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Liam V

DIY bats and carcinogens

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I'm looking to cut my own bats out, from either masonite or high pressure laminate.

My only worry is that formaldehyde is used to manufacture these products and I don't know how I feel about having such materials constantly brushing against my hands.

I've also noticed that some of the commercial batting systems use masonite.

Does anyone have any experience or opinion with this? Is there a material that doesn't use formaldehyde and makes a good bat?

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While formaldehyde may be used in the manufacturing process, the final product is not subject to outgassing. Hence, you shouldn't be concerned with handling on a regular basis. If you cut your bats from a piece of countertop where the laminate is fastened to particleboard, you should consider sealing the edges as well as the bottom of the bat with a couple of coats of spar urethane to waterproof the bat and prevent any possible outgassing...

JohnnyK

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Masonite is not very durable. If you're just using it as a ware board, it'll do okay, but if you're repeatedly throwing on the bats, where they get saturated over and over, they don't last very long. They delaminate and warp. A better wood product is Medex, which is an exterior grade MDF. It would probably have to be special ordered at your local hardware store, though. I've got a few dozen Medex bats that I've been using for 15 years. The nice thing about Medex is that it is absorbent, so the bottoms of your pots dry a little more evenly, but they're much lighter and more durable than plaster. I think they're the perfect compromise between plastic and plaster.

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I have some home made bats  that Icut from Medex almost 30 years ago  that are still in service! Its more expensive but its for exterior use which means its quite tough. From what Ive been told the highway department uses it for their road signs. Good stuff medex.

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If you want wood bats Medex is best

hyrotex marine mohogony plywood is the Cadalac of all wood bats as it never warps but makes me medex seem cheap

I use it for doors that need to stay flat or exterior weather flat wood like my self dump trailer Or a 

untility box cover to keep your electrical service dry

Edited by Mark C.

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i believe the bats sold as masonite are actually made of a better product named Duron which was sold be the 4x8 sheet years ago.   i had so many round bats made of that sheet, 48 12 inch rounds that i used for years.   it was very hard to find a sheet when i wanted to make the 5 inch square ones to fit into a Duron bat that i had cut to hold the 5 inch ones.   tons of bats that i still have and use when i throw.  i have never soaked Duron but someone put 6 or7 of them into the bucket in the sink and did not tell me.  the corners did slightly separate but when they dried, they were fine.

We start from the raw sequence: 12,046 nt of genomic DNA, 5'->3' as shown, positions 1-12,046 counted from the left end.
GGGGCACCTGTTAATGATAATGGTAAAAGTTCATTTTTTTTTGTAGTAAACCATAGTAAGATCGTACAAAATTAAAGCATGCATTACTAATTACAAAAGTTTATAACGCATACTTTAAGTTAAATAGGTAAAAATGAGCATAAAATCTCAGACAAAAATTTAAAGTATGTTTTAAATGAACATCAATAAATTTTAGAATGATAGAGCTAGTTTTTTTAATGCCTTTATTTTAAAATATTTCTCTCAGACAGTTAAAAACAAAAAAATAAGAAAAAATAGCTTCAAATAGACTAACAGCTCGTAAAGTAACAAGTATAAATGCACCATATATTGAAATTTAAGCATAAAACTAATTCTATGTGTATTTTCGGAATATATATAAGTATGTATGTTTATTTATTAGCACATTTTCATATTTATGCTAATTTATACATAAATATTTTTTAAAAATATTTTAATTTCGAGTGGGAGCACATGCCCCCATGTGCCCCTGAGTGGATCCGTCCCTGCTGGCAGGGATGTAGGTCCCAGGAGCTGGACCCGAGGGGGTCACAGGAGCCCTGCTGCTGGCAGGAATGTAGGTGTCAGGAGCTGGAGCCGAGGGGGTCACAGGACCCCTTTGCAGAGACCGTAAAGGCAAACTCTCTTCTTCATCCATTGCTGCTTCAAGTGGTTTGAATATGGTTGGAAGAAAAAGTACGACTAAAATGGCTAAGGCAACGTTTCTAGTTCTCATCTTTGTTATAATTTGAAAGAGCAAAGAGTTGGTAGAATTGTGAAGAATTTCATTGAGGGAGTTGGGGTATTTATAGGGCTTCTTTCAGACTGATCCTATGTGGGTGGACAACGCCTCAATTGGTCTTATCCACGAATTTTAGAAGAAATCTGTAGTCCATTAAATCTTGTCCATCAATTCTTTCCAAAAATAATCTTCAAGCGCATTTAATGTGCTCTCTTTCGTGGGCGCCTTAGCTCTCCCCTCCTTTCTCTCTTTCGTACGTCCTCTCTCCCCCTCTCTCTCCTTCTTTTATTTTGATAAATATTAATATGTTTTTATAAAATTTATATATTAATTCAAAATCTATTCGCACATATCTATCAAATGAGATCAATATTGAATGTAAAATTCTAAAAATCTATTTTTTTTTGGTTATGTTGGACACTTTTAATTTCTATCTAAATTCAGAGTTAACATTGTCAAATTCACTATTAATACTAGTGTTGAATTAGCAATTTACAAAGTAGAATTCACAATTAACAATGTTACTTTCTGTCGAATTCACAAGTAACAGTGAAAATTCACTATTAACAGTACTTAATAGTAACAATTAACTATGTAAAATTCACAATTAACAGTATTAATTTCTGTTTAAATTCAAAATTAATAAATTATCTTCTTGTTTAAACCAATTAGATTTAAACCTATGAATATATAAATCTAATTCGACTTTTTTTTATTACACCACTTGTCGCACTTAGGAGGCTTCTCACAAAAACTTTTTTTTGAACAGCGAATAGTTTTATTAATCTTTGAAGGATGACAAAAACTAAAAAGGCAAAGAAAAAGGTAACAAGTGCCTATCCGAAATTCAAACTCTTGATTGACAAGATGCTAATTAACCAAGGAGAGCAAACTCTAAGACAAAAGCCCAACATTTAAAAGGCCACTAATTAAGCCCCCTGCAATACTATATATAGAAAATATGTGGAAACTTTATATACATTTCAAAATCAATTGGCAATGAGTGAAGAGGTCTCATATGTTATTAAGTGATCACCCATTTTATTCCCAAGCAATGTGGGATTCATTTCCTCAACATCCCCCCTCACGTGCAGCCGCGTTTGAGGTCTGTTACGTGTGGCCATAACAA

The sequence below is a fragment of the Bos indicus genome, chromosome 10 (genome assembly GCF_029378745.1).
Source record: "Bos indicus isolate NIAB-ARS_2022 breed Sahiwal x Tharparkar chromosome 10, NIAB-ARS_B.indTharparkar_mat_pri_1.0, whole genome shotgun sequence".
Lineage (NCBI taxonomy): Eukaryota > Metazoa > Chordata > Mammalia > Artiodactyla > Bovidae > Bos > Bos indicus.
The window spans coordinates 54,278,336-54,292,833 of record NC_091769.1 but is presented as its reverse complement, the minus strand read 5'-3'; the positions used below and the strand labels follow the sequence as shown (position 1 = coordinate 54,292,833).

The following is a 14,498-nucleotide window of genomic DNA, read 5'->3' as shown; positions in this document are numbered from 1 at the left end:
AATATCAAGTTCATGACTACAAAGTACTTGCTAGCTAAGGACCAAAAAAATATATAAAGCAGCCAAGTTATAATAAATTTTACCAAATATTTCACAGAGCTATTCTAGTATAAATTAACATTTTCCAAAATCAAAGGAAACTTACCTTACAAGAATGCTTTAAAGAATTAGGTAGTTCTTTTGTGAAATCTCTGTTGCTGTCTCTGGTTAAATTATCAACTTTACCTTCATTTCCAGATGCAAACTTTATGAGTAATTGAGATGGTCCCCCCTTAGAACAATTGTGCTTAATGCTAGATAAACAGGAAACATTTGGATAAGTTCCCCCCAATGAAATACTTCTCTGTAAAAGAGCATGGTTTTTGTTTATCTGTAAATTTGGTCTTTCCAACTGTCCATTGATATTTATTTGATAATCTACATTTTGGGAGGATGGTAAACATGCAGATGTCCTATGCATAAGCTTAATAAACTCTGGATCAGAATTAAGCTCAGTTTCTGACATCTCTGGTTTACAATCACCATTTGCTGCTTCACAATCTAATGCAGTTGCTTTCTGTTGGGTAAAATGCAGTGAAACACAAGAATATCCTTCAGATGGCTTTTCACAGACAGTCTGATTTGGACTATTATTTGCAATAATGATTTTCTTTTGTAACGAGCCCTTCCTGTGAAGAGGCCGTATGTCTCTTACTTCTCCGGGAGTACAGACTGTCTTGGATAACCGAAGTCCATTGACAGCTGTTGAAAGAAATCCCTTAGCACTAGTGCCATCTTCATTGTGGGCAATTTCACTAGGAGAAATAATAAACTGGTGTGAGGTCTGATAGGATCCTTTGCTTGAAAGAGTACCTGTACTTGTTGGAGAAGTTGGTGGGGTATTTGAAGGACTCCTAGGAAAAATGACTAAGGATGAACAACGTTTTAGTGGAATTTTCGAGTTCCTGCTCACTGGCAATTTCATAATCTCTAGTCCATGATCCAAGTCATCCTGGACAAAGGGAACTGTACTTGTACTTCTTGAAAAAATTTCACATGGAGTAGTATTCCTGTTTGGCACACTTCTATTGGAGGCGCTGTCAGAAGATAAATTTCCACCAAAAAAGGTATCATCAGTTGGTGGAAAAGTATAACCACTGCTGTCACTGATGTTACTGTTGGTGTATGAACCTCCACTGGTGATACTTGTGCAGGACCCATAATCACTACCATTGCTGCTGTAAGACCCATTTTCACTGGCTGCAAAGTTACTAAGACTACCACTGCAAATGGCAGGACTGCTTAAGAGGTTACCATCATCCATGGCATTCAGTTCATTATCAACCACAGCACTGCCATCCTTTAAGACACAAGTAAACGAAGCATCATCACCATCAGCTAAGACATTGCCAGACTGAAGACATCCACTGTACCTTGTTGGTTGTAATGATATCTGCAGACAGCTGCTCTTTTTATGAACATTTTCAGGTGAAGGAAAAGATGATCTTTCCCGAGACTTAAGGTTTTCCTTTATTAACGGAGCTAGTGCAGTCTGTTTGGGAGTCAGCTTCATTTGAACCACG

it is now difficult to find sheet Duron since several changes in management of the manufacturing company.  

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Medex seems like the most popular opinion here,

we've got this at bunnings https://www.bunnings.com.au/9mm-standard-mdf-900mm-x-600mm_p0590030

Would this suffice or is medex better? MDF definitely contains formaldehyde; would it be a good idea to seal it with this https://www.bunnings.com.au/feast-watson-500ml-spar-marine-varnish_p1561089

 

For those of you using medex/MDF bats, do you find it necessary to seal or use as is once youve cut it to size?

 

Edit: I've just discovered medex is actually formaldehyde free, but I don't think I can get it in Australia, which sucks.

18 hours ago, neilestrick said:

Masonite is not very durable. If you're just using it as a ware board, it'll do okay, but if you're repeatedly throwing on the bats, where they get saturated over and over, they don't last very long. They delaminate and warp. A better wood product is Medex, which is an exterior grade MDF. It would probably have to be special ordered at your local hardware store, though. I've got a few dozen Medex bats that I've been using for 15 years. The nice thing about Medex is that it is absorbent, so the bottoms of your pots dry a little more evenly, but they're much lighter and more durable than plaster. I think they're the perfect compromise between plastic and plaster.

 

19 hours ago, JohnnyK said:

While formaldehyde may be used in the manufacturing process, the final product is not subject to outgassing. Hence, you shouldn't be concerned with handling on a regular basis. If you cut your bats from a piece of countertop where the laminate is fastened to particleboard, you should consider sealing the edges as well as the bottom of the bat with a couple of coats of spar urethane to waterproof the bat and prevent any possible outgassing...

JohnnyK

 

Edited by Liam V

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3 hours ago, Liam V said:

Medex seems like the most popular opinion here,

we've got this at bunnings https://www.bunnings.com.au/9mm-standard-mdf-900mm-x-600mm_p0590030

 

 

That looks to be regular old MDF. You could use it, but you'd have to seal it, in which case is would no longer be absorbent. Ask them if they can get you an exterior grade MDF. They might be able to order something in. You could also check with local sign shops to see if they have something like that.

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